There are some clear warnings from other countries where a similar bill has been passed:

  • OREGAN:  In 2016, 48.9% of those who died under the Death with Dignity Act cited “burden on family, friends/caregivers” as a reason for accessing assisted suicide.
  • THE NETHERLANDS:  At least 23% of euthanasia deaths are not reported each year, despite reporting being required by law. In 2012, mobile euthanasia clinics began providing euthanasia to patients whose doctors had refused; by 2014, there were 39 of these clinics, again without recourse to Parliament for a change in the law.
  • BELGIUM:  In the region of Flanders, roughly 30% of all euthanasia deaths are non-voluntary; that’s roughly 1.8% of all deaths in the region.
  • CANADA:  Between June 2016 and June 2017, 1,982 people died under Canada’s Medical Aid in Dying (MAID) Law– 1,977 were euthanized, and 5 people committed assisted suicide.

Some may argue those stats are one-sided; there must be positives to this law change.  But even if these are one-sided, and given say – 10% margin of error, they are still very concerning.  Besides, I still personally struggle to see what “positive effects” such a law change may bring about.

As a Pastor, who has ministered to the elderly and dying for the past 24 years, I strongly oppose this law change.  As a family member, who has sat at my dying parent’s bedside, I oppose this bill.  As a citizen, who foresees massive problems where this could go in our nation, I oppose this bill.   And as a God-fearer, who will one day face his Creator and give an answer for how I stood (or did not stand) for truth and the sanctity of human life, I oppose this bill.

Here is the submission that I made to the Select Committee:

To the Justice Select Committee,

I am writing to oppose the End of Life Choice Bill.

Firstly, I oppose this bill for legal reasons. The bill, if passed, would require a major change to the Crimes Act – namely, that some people should be allowed to intentionally end the lives of other people. The ultimate choice and control will be with the system and its agents, not with the person who dies.

Secondly, I oppose this bill for social reasons. As a pastor, I devote a considerable amount of time caring for the elderly. Many of them struggle to get through each day as their health deteriorates; others suffer with debilitating disease. It pains me to see them in this condition. Yet I also see the love, care and support shown by family members, health professionals as well as people in my church and community. Such loving service is what makes communities truly human. It is right and good. What message are we sending to our children when, for the sake of convenience, the lives of the weak and suffering are simply terminated? I believe such a law would have a profound negative influence on our society.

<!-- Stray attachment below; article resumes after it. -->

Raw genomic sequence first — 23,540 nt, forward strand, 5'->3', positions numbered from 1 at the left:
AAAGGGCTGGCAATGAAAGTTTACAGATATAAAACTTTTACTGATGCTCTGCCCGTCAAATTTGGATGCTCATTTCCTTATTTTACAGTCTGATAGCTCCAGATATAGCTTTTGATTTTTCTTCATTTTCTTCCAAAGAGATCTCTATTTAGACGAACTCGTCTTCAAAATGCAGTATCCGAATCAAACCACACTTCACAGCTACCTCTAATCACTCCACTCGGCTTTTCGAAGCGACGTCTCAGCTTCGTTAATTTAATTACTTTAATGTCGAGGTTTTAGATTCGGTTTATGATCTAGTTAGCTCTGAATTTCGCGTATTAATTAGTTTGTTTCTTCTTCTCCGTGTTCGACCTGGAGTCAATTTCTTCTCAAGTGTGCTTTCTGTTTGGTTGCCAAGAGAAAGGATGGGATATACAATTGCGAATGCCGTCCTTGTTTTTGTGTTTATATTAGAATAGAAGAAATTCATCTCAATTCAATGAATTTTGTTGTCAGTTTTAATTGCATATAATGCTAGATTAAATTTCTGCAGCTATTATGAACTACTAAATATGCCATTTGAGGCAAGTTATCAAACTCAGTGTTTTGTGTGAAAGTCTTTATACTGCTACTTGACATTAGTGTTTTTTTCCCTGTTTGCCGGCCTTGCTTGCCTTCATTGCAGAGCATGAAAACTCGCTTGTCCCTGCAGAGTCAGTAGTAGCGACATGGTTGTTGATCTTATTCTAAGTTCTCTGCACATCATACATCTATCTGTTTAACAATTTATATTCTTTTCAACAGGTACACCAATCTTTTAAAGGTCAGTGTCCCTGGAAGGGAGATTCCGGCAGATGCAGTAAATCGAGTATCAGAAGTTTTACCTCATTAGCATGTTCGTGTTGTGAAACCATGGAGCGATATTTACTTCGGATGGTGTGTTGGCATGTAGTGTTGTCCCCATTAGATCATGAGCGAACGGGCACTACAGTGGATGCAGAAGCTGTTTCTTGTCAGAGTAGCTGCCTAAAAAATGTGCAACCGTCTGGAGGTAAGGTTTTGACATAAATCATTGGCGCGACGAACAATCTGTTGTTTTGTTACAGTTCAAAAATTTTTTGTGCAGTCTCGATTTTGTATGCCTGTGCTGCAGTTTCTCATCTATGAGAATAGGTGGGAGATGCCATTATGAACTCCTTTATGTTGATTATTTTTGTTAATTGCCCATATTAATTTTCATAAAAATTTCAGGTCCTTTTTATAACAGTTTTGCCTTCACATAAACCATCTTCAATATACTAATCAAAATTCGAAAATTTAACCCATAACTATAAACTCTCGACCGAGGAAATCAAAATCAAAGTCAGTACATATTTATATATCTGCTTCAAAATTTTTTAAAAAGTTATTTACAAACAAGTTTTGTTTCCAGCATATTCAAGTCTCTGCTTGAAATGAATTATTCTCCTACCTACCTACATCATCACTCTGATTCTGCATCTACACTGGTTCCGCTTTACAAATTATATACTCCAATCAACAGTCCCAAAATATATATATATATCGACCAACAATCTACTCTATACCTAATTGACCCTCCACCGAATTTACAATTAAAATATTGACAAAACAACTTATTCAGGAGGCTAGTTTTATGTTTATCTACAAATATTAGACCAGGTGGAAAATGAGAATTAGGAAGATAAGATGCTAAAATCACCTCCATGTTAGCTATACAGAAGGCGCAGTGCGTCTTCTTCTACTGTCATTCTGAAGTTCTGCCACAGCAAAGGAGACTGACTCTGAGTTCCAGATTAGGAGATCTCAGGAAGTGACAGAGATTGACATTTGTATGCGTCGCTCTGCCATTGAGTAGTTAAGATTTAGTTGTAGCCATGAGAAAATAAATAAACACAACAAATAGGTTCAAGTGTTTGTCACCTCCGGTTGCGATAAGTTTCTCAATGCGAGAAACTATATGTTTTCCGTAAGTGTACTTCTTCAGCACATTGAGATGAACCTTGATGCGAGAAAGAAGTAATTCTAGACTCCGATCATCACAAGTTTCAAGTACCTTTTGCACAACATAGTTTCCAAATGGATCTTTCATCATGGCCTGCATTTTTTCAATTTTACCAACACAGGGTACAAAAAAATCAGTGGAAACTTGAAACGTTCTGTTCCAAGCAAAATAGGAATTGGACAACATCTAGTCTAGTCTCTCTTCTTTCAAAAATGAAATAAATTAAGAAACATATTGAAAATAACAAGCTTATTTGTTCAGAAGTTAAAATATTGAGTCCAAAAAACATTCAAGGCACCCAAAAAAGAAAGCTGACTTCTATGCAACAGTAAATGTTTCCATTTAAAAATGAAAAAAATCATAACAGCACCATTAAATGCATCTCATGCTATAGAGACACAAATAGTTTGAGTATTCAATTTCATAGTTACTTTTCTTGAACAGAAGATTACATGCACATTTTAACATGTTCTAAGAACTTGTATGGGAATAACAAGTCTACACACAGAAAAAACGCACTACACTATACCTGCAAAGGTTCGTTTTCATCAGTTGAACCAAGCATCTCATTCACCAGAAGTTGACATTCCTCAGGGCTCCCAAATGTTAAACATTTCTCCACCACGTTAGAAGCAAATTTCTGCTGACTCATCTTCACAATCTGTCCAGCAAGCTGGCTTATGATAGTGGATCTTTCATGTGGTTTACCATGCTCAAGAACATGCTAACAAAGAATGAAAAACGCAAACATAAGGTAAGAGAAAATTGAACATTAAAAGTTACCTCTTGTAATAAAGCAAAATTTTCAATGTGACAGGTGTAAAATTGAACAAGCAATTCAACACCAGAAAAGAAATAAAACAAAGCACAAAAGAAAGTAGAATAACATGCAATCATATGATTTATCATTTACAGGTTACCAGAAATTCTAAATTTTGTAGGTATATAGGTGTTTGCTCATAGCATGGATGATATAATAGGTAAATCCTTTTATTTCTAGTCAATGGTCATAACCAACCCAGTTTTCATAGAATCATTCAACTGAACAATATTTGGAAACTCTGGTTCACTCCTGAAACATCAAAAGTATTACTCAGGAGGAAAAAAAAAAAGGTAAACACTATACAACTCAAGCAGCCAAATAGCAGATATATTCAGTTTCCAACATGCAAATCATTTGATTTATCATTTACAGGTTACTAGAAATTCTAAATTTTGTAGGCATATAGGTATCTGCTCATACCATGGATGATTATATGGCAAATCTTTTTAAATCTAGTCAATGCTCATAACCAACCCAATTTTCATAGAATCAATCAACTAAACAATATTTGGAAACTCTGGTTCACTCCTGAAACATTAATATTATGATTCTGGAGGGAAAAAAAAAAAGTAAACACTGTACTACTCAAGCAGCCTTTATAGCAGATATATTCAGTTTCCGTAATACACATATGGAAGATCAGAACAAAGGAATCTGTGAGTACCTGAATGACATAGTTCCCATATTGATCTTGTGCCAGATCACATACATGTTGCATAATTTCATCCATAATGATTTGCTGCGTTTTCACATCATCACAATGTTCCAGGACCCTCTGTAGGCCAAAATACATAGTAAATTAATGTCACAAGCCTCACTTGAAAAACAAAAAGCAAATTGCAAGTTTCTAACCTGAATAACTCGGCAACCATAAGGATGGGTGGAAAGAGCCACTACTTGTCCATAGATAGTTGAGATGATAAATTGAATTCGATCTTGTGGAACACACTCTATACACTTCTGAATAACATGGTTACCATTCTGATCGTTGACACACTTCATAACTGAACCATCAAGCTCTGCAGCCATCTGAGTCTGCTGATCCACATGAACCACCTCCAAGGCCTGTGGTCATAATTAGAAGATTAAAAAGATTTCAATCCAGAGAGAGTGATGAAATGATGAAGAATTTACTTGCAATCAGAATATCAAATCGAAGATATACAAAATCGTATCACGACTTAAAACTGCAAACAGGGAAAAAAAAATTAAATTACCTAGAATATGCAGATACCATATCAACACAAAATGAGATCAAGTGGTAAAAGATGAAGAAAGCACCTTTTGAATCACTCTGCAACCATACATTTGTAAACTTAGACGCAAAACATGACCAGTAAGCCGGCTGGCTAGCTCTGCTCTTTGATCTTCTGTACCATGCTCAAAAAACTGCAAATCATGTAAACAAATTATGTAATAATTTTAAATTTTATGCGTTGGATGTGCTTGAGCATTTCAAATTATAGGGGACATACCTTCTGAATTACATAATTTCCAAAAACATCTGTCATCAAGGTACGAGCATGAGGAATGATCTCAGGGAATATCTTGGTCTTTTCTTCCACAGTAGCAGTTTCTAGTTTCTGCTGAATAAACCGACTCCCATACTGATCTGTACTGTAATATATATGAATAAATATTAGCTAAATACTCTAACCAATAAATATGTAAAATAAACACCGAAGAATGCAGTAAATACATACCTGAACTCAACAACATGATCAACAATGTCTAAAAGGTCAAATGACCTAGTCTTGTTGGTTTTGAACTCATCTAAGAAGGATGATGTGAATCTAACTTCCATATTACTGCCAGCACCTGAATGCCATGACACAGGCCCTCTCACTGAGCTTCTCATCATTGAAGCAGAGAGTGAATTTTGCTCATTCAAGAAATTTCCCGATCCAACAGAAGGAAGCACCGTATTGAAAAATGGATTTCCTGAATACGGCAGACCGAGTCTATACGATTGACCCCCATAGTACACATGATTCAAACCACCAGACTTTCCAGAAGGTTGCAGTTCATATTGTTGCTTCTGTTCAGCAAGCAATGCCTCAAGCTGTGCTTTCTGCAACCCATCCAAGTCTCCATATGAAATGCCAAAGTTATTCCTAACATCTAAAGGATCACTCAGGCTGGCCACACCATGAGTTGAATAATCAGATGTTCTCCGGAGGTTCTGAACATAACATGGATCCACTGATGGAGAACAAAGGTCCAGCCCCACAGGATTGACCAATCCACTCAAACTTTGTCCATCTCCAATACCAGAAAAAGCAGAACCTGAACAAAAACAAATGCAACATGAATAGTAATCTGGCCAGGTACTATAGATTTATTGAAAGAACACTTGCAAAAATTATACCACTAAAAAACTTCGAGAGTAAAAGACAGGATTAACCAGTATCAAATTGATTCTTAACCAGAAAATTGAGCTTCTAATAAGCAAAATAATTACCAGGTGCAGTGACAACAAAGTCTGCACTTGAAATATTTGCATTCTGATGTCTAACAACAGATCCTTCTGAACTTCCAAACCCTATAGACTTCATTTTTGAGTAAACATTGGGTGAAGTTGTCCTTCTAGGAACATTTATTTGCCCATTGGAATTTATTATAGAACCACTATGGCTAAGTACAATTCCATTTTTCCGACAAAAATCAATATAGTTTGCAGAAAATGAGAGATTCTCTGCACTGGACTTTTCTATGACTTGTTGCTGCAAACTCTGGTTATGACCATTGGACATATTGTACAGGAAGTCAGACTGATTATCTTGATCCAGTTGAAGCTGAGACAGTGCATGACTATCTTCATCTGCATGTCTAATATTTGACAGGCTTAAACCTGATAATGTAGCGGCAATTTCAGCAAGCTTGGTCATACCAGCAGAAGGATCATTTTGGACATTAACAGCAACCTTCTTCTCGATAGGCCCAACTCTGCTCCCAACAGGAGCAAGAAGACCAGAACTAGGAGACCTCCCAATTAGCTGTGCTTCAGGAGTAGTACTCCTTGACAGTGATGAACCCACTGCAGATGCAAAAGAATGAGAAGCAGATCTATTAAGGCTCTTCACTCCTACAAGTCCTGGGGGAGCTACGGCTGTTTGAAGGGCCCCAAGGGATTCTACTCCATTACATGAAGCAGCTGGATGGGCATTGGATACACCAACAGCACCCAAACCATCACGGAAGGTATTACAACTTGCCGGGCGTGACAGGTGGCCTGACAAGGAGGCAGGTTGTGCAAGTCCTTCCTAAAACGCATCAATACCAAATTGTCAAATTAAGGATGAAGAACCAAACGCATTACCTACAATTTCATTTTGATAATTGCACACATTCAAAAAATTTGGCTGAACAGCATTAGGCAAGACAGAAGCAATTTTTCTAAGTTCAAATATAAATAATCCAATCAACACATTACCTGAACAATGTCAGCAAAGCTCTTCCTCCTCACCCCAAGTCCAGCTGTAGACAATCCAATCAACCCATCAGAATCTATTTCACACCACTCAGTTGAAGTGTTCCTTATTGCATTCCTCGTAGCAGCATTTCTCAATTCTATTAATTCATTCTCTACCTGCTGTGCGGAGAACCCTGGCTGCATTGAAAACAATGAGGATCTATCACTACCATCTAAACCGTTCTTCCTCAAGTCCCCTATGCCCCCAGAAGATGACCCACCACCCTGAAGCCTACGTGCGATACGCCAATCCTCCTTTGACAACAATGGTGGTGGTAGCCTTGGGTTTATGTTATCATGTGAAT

Thirdly, I oppose this bill for ethical reasons. This bill, if passed, would violate one of the most important principles of our Judeo-Christian heritage (which was foundational to the forming of New Zealand society); namely, the sanctity of human life. EVERY life in this nation of our has inherent worth, able or disabled, healthy or sick.

Lastly, I oppose this bill for personal reasons. Several years ago, I sat at the beside of my dying mother, who was suffering terribly in the last stages of cancer. Her death was not sudden, but long and drawn out. The care given by the medical team at the hospice was exceptional. They monitored her pain levels constantly so that she was not in any discomfort. The drain on myself and my five siblings however, was noticeable. It meant time away from our jobs and family, loss of income and considerable emotional anguish. During this time, none of us were in a fit state to make rational decisions – particularly a decision on whether a person should live or die. We were simply coping. My concern, if such a bill was passed, is that individuals in a similar situation may act emotionally or reactively to end a loved one’s life, or the one suffering may feel pressured or coerced to request a premature death.

Some of the most precious time spent with my mother was during those final days. Hurts were healed, relationships were restored, and loving words were uttered. I believe every human being is put here on this earth by their Creator for a purpose. That purpose is not fully complete until their allotted days are over. We do not have the right, nor the wisdom or foresight, to aid in the ending on another individual’s life, whether they request it or not.

Respectfully yours,

Peter Somervell

Some helpful and informative websites:

You can make your own online submission here.


Living with Margin

margin-heroOne of my favourite things to do while on summer holiday (aside from lying on the beach and eating ice-cream) is reading.  I typically take an assortment of books with me and believe it or not, manage to get through most of them.  I went to pick up the pile I had gathered from my office when a book on my shelf caught my eye.  Remembering Spurgeon’s words about the merits of re-reading good books, I grabbed it, added it to my pile and walked out.

And I’m glad I did.